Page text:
A Deschutes County Commissioner caught in an apparent contradiction at a protest Friday, tried to clear up confusion on Monday.
Commissioner Phil Henderson was the only elected official to speak at Friday’s “Reopen Central Oregon” rally on the steps of City Hall in Redmond.
He told the crowd, “I do think the way we’ve done it in Oregon has been overly aggressive.”
“I do take seriously this Coronavirus issue and as it’s developed in our nation,” he said. “I don’t know how seriously we should all take it. It’s really hard to know. We’ve seen some places where it’s gone crazy.”
It was the second local event in as many weeks to protest the mandated closure of some businesses to prevent the spread of COVID-19.
Henderson echoed the frustration of demonstrators.
“What I don’t like specifically about this coronavirus decision making, and specifically our state, is they’re basically saying that certain jobs, you’re no longer free to do. You’re no longer free to cut somebody’s hair; you’re no longer free to do their nails; you’re no longer free to give them food in a restaurant; you’re no longer free to sell in your store,” he said.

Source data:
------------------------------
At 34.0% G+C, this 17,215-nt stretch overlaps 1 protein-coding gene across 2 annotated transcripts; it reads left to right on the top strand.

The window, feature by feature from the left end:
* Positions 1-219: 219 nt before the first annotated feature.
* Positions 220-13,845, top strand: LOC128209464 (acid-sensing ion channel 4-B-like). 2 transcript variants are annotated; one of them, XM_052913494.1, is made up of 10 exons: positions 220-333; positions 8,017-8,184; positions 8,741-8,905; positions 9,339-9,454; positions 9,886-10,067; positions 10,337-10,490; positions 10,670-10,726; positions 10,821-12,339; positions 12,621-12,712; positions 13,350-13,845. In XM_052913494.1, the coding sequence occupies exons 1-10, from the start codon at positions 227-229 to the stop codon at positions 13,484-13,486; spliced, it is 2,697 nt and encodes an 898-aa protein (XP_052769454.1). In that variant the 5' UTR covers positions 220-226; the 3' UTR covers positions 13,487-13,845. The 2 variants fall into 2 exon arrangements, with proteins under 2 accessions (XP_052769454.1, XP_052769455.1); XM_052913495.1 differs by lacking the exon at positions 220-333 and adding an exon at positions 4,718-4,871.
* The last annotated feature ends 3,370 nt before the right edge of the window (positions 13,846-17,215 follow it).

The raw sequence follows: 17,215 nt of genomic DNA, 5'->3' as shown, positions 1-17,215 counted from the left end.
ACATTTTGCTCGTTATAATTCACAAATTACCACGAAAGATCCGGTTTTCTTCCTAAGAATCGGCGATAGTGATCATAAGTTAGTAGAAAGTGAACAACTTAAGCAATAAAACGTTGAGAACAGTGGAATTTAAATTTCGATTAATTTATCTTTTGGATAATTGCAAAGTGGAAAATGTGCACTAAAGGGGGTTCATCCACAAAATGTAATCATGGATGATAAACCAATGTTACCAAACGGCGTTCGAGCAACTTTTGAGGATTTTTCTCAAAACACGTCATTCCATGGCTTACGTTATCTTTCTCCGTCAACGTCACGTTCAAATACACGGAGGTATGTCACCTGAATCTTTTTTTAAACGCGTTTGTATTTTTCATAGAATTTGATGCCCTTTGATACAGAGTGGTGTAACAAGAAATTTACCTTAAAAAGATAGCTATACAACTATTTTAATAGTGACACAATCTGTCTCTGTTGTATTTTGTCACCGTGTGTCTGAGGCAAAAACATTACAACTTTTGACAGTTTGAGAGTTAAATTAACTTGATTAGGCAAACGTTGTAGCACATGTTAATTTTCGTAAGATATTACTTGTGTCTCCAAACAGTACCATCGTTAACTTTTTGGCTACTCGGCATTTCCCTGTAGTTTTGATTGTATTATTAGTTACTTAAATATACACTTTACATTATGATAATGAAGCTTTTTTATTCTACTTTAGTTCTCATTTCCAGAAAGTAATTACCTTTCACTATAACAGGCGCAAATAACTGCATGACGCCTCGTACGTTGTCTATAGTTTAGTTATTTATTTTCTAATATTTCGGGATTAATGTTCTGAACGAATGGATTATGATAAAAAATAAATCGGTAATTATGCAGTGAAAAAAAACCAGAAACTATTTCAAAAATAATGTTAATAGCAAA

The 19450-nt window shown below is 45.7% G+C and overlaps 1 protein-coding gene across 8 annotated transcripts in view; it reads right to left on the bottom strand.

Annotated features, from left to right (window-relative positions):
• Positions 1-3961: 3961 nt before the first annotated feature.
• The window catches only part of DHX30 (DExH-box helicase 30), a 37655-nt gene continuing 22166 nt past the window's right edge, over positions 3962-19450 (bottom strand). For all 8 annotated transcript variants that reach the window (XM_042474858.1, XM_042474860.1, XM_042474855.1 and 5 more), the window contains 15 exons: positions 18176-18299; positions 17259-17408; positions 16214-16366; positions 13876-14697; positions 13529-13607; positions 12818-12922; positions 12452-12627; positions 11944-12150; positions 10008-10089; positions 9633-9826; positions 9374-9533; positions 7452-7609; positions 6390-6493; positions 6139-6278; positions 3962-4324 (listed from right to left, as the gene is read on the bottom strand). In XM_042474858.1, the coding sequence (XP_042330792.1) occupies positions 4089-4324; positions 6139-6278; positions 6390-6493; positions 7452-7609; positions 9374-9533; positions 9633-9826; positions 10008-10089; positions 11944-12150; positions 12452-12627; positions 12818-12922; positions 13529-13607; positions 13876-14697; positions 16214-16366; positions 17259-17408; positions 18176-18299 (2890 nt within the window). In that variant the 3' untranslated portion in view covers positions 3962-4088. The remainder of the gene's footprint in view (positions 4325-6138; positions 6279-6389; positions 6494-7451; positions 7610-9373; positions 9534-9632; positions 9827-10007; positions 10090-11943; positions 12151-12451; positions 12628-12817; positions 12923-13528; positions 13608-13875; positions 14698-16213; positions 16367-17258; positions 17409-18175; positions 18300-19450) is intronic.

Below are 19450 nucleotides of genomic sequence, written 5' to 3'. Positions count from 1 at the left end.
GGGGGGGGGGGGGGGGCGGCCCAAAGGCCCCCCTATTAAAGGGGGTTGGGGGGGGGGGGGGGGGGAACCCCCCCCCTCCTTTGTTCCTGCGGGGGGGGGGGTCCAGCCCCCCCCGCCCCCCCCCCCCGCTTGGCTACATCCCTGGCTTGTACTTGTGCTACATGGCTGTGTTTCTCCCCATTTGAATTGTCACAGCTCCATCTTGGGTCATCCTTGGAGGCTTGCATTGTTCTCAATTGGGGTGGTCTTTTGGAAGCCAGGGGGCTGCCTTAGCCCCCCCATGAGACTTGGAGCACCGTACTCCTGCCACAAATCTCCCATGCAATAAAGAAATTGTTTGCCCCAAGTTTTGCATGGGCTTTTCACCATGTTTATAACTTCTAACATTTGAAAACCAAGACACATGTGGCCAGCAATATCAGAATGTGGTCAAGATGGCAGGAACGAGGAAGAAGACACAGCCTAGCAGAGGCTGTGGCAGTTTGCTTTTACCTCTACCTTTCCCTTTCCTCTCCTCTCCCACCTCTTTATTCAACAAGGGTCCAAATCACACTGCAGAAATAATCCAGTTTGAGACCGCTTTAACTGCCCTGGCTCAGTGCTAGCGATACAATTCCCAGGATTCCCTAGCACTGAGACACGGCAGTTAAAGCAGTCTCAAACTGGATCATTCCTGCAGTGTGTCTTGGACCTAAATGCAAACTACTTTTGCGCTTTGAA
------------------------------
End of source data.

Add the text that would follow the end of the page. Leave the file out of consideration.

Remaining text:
But Henderson, at County Commission meetings, has said it’s too soon to reopen the economy just yet.
He told Central Oregon Daily on Monday, “I think we have to do it in steps; and I’m fine with that.”
At Friday’s rally, very few people practiced social distancing and they weren’t wearing protective gear.
Monday, Henderson showed off his PPE during a Zoom interview.
“I’ve got gloves on today. I wear a mask virtually everywhere; I wear a mask more than anyone in this building.”
He was then asked why he chose not to wear PPE while passing around a microphone at a rally with 150 people.
“Well, I heard about that from my wife,” he said.
He did tell the rally crowd he had PPE with him, “I have a mask in my pocket that my wife made, which I wear all the time.”
And said today, “I’d be in favor of mandatory masks”
Henderson says while he supports the current “Stay Home Save Lives” order, he is concerned about the loss of Civil Liberties, the damage to the economy and long-lasting effects to our region.
“To me, it’s a matter of balance and figuring out the best public policy for all of those issues,” he said.